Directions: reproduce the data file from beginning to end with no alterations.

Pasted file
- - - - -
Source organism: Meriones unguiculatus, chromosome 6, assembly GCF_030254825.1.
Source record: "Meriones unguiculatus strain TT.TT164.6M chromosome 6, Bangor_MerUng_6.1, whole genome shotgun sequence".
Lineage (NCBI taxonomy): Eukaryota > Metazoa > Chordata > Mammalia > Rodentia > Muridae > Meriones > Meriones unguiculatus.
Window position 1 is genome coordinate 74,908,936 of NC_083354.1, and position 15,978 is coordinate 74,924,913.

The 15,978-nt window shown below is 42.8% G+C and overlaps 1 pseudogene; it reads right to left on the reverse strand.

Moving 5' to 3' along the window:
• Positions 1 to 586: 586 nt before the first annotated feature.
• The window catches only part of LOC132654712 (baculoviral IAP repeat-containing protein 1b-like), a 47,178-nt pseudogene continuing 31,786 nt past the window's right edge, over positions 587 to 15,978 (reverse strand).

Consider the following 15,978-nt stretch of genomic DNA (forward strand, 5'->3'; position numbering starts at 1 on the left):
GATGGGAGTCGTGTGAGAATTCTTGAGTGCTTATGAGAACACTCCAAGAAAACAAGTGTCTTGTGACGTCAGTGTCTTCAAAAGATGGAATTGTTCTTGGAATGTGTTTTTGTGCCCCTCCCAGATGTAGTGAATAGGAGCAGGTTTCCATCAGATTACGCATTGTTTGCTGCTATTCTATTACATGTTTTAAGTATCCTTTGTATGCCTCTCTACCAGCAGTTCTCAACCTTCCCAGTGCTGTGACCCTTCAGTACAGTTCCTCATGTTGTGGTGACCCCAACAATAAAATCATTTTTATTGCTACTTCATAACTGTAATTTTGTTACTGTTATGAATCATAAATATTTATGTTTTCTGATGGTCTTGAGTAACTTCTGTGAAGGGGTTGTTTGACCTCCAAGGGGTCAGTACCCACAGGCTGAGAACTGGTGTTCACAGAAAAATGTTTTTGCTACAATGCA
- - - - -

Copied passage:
Source organism: Meriones unguiculatus, chromosome 6, assembly GCF_030254825.1.
Source record: "Meriones unguiculatus strain TT.TT164.6M chromosome 6, Bangor_MerUng_6.1, whole genome shotgun sequence".
Lineage (NCBI taxonomy): Eukaryota > Metazoa > Chordata > Mammalia > Rodentia > Muridae > Meriones > Meriones unguiculatus.
Window position 1 is genome coordinate 74,908,936 of NC_083354.1, and position 15,978 is coordinate 74,924,913.

The 15,978-nt window shown below is 42.8% G+C and overlaps 1 pseudogene; it reads right to left on the reverse strand.

Moving 5' to 3' along the window:
• Positions 1 to 586: 586 nt before the first annotated feature.
• The window catches only part of LOC132654712 (baculoviral IAP repeat-containing protein 1b-like), a 47,178-nt pseudogene continuing 31,786 nt past the window's right edge, over positions 587 to 15,978 (reverse strand).

Consider the following 15,978-nt stretch of genomic DNA (forward strand, 5'->3'; position numbering starts at 1 on the left):
GATGGGAGTCGTGTGAGAATTCTTGAGTGCTTATGAGAACACTCCAAGAAAACAAGTGTCTTGTGACGTCAGTGTCTTCAAAAGATGGAATTGTTCTTGGAATGTGTTTTTGTGCCCCTCCCAGATGTAGTGAATAGGAGCAGGTTTCCATCAGATTACGCATTGTTTGCTGCTATTCTATTACATGTTTTAAGTATCCTTTGTATGCCTCTCTACCAGCAGTTCTCAACCTTCCCAGTGCTGTGACCCTTCAGTACAGTTCCTCATGTTGTGGTGACCCCAACAATAAAATCATTTTTATTGCTACTTCATAACTGTAATTTTGTTACTGTTATGAATCATAAATATTTATGTTTTCTGATGGTCTTGAGTAACTTCTGTGAAGGGGTTGTTTGACCTCCAAGGGGTCAGTACCCACAGGCTGAGAACTGGTGTTCACAGAAAAATGTTTTTGCTACAATGCA